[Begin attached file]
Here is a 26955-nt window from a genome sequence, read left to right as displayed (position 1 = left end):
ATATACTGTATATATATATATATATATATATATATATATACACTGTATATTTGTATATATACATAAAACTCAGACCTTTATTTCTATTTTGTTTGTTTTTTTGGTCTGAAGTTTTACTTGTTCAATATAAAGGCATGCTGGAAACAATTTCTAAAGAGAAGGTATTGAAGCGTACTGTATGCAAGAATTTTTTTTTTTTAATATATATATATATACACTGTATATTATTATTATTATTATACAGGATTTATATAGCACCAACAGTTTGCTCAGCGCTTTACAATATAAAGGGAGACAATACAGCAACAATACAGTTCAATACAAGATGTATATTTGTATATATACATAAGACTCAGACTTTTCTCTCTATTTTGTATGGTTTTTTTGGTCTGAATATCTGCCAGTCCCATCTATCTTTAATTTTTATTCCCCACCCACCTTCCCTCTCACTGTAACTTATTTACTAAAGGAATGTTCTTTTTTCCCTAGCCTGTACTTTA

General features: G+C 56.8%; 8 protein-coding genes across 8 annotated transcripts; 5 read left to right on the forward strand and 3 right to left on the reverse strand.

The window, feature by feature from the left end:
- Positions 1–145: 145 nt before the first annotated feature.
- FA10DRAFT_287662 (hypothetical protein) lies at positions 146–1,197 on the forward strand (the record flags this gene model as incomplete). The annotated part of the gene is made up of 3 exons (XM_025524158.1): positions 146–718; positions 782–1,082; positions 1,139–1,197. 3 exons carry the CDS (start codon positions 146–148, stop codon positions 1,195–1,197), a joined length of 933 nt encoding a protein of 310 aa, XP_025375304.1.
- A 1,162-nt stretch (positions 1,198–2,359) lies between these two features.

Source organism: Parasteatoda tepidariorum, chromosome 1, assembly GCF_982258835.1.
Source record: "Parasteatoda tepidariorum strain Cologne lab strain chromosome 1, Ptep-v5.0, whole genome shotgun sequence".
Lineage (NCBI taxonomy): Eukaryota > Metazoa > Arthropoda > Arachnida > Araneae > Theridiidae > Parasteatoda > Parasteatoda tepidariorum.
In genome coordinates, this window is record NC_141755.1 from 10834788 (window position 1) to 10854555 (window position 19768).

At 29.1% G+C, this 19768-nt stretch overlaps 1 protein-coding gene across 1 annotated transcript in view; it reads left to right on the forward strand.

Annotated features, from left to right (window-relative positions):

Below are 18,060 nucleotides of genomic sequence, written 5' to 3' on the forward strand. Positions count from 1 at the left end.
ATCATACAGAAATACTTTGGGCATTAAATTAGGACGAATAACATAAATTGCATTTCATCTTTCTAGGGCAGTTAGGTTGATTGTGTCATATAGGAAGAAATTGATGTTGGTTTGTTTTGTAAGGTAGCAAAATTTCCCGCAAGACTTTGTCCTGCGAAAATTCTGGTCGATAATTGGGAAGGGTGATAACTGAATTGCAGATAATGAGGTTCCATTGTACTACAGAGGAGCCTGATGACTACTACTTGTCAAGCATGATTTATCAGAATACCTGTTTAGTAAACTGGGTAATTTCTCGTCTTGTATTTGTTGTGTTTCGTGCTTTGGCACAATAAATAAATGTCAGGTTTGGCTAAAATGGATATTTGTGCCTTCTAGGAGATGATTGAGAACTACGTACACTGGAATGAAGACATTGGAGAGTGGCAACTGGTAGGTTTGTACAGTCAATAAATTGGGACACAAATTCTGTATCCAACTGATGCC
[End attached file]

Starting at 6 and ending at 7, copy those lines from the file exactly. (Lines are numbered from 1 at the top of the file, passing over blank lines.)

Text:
- FA10DRAFT_287662 (hypothetical protein) lies at positions 146–1,197 on the forward strand (the record flags this gene model as incomplete). The annotated part of the gene is made up of 3 exons (XM_025524158.1): positions 146–718; positions 782–1,082; positions 1,139–1,197. 3 exons carry the CDS (start codon positions 146–148, stop codon positions 1,195–1,197), a joined length of 933 nt encoding a protein of 310 aa, XP_025375304.1.
- A 1,162-nt stretch (positions 1,198–2,359) lies between these two features.